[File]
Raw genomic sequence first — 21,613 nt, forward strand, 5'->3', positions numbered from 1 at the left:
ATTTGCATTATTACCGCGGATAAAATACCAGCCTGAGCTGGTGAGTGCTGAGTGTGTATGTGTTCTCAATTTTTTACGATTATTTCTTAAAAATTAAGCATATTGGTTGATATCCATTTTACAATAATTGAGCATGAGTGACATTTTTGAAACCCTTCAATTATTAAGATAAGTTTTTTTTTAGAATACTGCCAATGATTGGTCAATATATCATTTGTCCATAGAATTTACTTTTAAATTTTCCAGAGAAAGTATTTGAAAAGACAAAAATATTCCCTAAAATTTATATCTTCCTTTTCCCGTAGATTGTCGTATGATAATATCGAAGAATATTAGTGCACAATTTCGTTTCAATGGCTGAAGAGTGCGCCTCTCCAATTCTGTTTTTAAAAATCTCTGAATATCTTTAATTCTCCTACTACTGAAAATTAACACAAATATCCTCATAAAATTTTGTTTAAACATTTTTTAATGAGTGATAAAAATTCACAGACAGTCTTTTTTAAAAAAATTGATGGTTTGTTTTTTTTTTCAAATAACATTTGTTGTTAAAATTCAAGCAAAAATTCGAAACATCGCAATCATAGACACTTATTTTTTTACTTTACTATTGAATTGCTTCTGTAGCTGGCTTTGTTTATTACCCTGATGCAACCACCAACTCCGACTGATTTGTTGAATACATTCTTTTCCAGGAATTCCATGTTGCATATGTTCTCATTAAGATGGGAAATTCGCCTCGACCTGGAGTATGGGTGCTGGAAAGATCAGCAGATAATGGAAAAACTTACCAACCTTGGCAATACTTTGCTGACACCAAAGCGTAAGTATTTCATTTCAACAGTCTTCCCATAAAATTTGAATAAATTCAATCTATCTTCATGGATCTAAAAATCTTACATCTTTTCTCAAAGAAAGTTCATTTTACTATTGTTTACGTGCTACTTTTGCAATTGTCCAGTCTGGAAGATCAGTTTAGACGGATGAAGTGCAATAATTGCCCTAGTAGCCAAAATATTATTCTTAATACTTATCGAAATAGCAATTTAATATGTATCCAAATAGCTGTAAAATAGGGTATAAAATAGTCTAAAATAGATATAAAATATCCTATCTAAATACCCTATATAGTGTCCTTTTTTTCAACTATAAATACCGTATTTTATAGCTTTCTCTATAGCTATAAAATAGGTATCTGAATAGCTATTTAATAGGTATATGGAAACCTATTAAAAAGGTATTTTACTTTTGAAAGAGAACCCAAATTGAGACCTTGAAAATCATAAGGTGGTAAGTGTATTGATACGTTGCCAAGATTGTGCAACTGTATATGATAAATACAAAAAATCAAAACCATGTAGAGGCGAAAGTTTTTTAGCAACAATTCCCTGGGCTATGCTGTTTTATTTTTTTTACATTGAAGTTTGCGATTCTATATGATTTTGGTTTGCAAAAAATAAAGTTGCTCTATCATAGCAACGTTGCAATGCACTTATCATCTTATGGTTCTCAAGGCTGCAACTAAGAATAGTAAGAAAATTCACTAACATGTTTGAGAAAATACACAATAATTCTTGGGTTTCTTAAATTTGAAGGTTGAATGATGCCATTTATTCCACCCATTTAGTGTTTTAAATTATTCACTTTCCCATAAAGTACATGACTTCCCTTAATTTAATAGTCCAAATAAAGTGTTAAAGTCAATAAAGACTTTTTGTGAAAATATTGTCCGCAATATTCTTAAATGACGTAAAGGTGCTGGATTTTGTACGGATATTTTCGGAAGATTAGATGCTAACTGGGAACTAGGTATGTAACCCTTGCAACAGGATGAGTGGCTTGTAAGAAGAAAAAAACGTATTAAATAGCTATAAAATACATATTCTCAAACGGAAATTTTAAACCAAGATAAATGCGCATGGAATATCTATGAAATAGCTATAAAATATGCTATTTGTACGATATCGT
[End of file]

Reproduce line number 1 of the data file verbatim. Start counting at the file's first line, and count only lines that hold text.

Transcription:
Raw genomic sequence first — 21,613 nt, forward strand, 5'->3', positions numbered from 1 at the left: